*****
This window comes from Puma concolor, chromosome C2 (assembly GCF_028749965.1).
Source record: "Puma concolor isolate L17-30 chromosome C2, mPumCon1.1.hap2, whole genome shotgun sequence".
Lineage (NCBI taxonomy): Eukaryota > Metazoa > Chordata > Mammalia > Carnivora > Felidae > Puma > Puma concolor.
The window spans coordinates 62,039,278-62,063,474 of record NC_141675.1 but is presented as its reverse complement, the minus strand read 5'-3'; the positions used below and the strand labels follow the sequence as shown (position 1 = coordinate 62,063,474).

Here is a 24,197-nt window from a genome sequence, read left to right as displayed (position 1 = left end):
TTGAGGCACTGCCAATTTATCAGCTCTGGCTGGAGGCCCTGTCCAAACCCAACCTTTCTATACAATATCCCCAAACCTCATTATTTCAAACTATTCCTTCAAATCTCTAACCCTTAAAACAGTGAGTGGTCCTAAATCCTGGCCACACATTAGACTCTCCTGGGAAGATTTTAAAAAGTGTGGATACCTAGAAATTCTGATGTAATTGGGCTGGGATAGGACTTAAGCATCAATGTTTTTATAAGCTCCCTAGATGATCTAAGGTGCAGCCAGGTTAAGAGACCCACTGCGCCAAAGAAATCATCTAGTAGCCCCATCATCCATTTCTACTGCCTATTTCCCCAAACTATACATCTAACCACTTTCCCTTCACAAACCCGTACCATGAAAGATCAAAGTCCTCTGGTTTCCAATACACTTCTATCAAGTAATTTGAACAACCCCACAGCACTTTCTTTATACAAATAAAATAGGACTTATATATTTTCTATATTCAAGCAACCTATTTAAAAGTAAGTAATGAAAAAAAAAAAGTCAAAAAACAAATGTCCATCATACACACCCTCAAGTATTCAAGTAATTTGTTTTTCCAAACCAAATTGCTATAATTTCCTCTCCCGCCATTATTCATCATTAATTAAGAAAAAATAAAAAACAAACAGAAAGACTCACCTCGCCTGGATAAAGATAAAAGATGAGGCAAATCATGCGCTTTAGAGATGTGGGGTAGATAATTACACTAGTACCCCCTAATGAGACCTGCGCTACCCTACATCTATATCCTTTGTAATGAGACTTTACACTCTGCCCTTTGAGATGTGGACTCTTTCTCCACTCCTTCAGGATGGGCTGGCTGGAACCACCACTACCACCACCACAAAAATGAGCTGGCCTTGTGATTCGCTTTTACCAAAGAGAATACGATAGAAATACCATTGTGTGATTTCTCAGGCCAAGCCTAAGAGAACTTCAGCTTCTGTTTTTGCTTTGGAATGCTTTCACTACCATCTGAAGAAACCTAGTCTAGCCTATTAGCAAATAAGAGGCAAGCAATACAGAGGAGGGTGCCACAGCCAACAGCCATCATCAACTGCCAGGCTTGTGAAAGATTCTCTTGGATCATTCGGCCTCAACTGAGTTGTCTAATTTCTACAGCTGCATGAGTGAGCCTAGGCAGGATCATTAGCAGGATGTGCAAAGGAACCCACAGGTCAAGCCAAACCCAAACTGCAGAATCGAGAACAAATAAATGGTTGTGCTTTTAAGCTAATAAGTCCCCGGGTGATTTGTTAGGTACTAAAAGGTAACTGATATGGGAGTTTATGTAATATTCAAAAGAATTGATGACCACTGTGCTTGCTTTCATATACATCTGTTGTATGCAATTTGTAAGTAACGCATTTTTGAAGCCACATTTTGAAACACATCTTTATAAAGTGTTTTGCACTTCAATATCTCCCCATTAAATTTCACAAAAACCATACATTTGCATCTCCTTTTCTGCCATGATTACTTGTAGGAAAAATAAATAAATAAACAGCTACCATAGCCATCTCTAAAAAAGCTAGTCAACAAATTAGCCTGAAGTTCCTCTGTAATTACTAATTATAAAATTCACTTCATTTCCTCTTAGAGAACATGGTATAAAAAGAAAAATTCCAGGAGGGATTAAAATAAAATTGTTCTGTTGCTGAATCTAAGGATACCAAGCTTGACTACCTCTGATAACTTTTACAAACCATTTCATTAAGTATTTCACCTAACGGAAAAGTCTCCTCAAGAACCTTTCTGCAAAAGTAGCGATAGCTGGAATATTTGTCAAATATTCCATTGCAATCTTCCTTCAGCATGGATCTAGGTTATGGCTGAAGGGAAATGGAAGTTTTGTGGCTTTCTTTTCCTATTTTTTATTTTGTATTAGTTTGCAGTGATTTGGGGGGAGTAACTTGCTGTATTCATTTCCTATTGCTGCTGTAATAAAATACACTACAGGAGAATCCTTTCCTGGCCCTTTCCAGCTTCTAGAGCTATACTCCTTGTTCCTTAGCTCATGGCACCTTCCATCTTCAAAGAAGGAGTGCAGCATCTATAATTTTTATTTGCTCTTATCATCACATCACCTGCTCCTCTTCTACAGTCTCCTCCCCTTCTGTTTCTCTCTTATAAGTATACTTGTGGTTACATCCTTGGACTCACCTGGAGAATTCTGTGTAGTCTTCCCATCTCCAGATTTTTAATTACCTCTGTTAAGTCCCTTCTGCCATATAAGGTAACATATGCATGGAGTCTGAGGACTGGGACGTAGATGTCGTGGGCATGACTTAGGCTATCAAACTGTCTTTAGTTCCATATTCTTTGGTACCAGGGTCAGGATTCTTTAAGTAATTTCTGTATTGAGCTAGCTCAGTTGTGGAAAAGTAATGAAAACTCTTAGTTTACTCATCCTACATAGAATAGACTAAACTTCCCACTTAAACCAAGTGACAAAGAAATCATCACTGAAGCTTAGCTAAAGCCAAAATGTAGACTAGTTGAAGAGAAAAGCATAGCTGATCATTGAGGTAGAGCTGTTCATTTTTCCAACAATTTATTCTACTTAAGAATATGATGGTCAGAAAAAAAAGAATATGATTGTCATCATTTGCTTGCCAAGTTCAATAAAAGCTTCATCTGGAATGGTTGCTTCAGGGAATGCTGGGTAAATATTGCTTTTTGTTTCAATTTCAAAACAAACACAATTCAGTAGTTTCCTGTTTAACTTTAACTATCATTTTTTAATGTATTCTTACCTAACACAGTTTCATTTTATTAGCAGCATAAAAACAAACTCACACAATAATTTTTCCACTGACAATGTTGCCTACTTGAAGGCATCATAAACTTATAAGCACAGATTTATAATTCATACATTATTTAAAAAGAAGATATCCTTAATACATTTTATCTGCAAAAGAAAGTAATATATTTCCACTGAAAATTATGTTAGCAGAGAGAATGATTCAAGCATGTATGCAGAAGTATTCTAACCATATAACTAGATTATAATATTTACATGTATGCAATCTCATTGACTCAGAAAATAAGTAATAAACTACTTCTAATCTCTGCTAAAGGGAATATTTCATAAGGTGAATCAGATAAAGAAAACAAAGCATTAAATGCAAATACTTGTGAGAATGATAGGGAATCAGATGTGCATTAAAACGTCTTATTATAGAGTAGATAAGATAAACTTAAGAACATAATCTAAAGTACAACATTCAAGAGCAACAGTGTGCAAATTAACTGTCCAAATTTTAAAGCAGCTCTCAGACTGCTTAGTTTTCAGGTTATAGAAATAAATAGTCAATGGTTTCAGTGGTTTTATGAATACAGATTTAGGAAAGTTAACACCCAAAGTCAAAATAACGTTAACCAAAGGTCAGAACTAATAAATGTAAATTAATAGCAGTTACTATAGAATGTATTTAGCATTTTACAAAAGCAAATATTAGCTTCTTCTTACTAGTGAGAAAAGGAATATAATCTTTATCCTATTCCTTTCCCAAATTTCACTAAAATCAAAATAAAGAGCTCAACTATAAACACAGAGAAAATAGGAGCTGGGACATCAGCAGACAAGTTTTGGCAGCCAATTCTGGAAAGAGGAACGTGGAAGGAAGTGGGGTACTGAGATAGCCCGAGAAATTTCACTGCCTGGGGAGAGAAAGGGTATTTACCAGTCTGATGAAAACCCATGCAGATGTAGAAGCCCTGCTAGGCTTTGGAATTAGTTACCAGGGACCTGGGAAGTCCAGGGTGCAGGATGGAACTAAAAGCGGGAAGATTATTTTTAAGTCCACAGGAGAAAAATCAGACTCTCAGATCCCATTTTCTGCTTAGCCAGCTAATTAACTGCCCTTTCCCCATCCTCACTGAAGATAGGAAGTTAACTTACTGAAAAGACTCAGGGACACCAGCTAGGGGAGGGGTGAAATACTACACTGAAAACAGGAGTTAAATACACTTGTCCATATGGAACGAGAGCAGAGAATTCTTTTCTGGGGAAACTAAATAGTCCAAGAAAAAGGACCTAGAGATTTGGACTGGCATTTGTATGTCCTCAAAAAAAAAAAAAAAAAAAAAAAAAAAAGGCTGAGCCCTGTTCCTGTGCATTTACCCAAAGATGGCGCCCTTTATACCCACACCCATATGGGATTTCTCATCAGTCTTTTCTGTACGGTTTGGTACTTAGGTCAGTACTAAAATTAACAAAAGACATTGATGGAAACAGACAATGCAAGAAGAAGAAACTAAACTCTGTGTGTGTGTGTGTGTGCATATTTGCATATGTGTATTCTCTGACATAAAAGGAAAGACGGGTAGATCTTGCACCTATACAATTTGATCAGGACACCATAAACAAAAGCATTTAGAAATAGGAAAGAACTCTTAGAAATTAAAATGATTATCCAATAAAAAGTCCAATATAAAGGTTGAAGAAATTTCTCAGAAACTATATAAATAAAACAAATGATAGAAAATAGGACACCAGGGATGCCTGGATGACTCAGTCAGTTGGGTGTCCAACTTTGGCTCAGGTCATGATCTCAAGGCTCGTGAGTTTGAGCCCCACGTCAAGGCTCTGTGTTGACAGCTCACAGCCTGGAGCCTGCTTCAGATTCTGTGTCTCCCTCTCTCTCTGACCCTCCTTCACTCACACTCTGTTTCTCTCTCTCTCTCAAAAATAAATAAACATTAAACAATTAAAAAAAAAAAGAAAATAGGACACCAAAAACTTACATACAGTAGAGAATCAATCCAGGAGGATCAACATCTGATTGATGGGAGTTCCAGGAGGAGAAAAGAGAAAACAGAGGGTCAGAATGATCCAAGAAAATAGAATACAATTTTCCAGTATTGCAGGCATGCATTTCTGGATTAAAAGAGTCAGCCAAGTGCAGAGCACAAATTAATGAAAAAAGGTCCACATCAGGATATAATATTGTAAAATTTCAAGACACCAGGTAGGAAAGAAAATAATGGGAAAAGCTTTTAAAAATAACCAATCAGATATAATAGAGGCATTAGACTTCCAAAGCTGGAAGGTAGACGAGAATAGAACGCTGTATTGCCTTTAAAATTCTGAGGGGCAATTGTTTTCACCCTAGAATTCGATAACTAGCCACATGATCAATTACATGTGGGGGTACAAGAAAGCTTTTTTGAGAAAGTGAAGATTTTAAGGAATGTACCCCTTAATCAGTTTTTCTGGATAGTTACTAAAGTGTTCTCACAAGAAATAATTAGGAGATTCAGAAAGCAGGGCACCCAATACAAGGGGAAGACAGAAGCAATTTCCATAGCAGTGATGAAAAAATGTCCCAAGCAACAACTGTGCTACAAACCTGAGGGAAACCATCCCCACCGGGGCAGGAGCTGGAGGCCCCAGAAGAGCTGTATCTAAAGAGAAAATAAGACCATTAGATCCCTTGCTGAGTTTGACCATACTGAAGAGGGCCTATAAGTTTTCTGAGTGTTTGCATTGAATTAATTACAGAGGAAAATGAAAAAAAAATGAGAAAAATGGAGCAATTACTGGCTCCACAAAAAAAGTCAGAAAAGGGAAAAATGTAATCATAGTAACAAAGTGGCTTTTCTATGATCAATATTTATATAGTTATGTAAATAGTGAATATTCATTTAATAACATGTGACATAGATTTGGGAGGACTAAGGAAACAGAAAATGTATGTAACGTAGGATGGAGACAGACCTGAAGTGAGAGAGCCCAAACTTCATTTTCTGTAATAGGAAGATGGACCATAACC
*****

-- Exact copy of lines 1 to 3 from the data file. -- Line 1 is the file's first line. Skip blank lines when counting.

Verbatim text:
This window comes from Puma concolor, chromosome C2 (assembly GCF_028749965.1).
Source record: "Puma concolor isolate L17-30 chromosome C2, mPumCon1.1.hap2, whole genome shotgun sequence".
Lineage (NCBI taxonomy): Eukaryota > Metazoa > Chordata > Mammalia > Carnivora > Felidae > Puma > Puma concolor.